Neurosurgery

  • Types of Craniosynostosis Surgery

    Minimally-invasive calvarial vault remodeling for single suture craniosynostosis

    Surgeons at Cincinnati Children's are leading the nation in refinements of minimally invasive craniosynostosis procedures. While most craniofacial centers use endoscopes and routine postoperative molding helmet applications for up to one year following surgery, our surgeons are achieving the same excellent results with less impact on children and their families.

    This procedure consists of remodeling the calvarial vault --that is, the entire top of the skull --through 2 or 3 small scalp incisions that become nearly invisible after healing. Extensive bone cuts are made and bone grafts manipulated underneath the scalp, effectively decreasing the trauma and limiting blood loss. Additionally, the use of special medications  such as tranexamic acid)  further decrease blood loss and prevent the need for blood transfusion or significantly reduce the amount required. A molding helmet is generally not prescribed, as most patients maintain excellent correction with proper positioning care (detailed instructions are provided to caregivers by our expert team members). Hospital stays are generally a few days and minimal pain medication is required after discharge.

    This procedure is performed between 6 weeks and 3 months of age.  Therefore, prompt referral to our center is paramount. We work closely with referring physicians to assure a timely evaluation and scheduling of surgery.

    Distractor-assisted and spring-assisted procedures

    Occasionally, Cincinnati Children's neurosurgeons and craniofacial plastic surgeons will apply metal devices to the skull through small scalp incisions to "advance" bones that are not growing in a proper fashion. This can be done as either a standalone procedure or to supplement other minimally invasive or open craniosynostosis procedures. Distractors require special care in the home setting.  Springs remain under the scalp and simply require an outpatient procedure for removal after the expected result has been achieved, generally 1-3 months later.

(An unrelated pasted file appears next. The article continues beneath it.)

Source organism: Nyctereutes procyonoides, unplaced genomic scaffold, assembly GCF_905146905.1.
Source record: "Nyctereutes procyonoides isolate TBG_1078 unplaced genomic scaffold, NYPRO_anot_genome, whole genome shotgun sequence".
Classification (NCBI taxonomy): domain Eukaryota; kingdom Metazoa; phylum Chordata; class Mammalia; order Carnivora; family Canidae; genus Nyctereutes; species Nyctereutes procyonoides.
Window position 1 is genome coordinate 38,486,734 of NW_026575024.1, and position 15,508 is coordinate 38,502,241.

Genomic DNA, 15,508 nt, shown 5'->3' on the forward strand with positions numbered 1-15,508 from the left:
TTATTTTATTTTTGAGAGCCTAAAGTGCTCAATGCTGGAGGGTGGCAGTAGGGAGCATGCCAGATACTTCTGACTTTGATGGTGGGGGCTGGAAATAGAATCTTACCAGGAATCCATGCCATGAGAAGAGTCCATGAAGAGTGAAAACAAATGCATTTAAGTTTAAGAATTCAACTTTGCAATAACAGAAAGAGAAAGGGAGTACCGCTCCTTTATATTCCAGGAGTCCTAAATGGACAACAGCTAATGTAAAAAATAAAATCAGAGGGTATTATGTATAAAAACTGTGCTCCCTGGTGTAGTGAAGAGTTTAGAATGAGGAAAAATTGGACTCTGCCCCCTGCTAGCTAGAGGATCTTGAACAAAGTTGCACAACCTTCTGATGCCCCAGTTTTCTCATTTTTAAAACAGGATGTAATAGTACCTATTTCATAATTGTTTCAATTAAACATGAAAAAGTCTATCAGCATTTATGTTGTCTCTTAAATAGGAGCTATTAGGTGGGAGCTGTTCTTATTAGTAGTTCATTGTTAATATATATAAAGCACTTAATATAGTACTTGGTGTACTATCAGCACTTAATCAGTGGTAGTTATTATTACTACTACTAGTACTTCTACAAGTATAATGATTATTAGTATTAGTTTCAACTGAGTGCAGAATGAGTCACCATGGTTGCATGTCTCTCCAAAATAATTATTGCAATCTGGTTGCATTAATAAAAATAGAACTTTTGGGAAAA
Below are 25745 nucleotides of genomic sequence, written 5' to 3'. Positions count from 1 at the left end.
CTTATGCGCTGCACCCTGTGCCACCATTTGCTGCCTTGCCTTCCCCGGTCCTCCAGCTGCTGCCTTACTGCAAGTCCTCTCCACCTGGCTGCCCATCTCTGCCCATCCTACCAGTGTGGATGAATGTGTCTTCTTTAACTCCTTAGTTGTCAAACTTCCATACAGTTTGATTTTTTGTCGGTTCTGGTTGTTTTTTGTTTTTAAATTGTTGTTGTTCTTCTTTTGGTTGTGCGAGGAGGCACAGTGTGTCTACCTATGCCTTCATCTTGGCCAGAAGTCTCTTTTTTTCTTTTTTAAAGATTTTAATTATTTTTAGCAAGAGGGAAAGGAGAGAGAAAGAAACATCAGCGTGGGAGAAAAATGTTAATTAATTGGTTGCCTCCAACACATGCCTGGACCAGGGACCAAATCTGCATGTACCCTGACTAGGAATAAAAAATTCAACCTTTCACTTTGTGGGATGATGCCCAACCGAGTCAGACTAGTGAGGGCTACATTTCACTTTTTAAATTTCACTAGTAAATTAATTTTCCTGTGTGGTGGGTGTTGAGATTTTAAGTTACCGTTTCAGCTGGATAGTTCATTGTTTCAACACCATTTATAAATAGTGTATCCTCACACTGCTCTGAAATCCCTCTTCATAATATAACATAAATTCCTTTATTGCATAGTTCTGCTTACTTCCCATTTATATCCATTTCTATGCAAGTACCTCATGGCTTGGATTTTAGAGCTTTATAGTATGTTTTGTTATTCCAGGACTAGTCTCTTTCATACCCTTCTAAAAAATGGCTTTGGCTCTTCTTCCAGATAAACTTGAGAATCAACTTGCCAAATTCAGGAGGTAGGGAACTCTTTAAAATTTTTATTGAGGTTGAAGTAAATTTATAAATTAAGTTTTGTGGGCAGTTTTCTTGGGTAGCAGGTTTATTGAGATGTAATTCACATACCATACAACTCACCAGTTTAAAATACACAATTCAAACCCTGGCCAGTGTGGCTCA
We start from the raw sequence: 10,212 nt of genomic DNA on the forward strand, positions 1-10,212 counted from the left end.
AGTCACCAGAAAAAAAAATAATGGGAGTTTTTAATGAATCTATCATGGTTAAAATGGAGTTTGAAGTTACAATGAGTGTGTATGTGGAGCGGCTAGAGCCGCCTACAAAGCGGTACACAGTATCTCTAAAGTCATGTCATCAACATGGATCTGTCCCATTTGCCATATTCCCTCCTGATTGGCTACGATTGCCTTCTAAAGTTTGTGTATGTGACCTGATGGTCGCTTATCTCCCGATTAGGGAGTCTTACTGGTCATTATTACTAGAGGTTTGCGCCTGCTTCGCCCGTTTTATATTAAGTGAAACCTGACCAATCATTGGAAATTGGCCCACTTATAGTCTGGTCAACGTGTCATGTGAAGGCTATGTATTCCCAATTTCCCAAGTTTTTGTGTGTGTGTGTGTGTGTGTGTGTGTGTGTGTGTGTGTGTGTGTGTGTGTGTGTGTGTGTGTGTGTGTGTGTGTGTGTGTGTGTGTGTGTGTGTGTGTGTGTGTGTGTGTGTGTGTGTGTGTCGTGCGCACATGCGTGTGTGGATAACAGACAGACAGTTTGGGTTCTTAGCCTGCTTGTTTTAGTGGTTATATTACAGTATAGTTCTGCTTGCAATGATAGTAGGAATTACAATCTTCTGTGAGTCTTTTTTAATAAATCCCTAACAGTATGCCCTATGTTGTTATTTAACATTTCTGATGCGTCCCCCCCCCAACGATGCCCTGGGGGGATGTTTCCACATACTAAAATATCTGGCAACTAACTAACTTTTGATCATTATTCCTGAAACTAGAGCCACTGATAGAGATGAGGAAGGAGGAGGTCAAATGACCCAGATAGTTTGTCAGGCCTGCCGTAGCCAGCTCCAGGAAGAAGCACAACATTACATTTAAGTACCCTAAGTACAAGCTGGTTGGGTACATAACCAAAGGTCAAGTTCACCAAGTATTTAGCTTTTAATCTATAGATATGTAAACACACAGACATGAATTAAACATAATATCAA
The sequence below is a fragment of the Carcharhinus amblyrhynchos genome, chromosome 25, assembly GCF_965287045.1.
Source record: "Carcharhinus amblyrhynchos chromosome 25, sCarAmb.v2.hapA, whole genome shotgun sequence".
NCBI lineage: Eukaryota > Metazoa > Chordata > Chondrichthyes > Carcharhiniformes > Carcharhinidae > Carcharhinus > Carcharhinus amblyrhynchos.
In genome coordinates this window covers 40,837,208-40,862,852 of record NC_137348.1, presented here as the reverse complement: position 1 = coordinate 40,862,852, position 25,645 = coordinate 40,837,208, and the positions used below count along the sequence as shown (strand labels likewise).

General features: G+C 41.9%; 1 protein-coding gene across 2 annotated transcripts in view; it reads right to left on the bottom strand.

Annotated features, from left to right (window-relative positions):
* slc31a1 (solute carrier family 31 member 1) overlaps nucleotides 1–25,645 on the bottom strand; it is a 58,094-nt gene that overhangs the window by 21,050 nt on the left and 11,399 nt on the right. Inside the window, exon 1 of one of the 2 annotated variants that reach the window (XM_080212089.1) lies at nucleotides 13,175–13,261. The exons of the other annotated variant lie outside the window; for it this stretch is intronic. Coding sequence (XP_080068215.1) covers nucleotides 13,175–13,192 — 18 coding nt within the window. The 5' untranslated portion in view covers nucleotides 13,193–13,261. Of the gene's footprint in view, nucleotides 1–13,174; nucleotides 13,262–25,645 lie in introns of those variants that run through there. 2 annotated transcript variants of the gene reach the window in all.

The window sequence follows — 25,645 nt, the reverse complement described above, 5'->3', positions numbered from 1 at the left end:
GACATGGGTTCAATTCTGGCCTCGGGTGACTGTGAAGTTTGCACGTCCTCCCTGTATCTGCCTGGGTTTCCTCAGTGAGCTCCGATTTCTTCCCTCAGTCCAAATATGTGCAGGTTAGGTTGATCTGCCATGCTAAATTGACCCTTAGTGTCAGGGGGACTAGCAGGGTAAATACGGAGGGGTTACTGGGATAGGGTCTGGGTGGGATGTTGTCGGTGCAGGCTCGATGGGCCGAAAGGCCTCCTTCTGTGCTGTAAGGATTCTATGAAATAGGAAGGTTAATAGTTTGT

Traditional “open” calvarial vault remodeling for single or multiple suture craniosynostosis

    This technique is used for children who are not candidates for the minimally invasive procedures. An incision is made over the top of the head from ear to ear and the scalp removed from the skull and regions where remodeling this required Bone cuts are made under direct visualization and bone grafts applied as needed to correct the deformity. The scalp is closed in such a way that scars are minimal after healing. Although this produces slightly more swelling, discomfort, and longer hospital stays, children are still discharged to home on minimal pain medications with few special care instructions.

    Frontal-orbital Advancement (FOA)

    This procedure is recommended for older infants with craniosynostosis that affects the eye sockets, such as severe metopic synostosis or coronal synostosis. An incision is made over the top of the scalp from ear to ear. The bone of the skull is removed from above the eyes to behind the forehead. The bone is reformed and then replaced. The eyes will become swollen over the first 12 to 24 hours and may be swollen shut for two to three days. As soon as the eyes are open, the blood counts are stable, there is no fever and the child is eating well they may go home. The length of hospital stay is usually five to seven days. Absorbable mesh and plating material, as well as flexible bone graft material allow the surgeons to create a very stable reconstruction, providing confidence to caregivers that nothing other than normal "baby handling" is required in the postoperative period. Generally minimal pain medication is required after discharge and the swelling resolves within 7-10 days.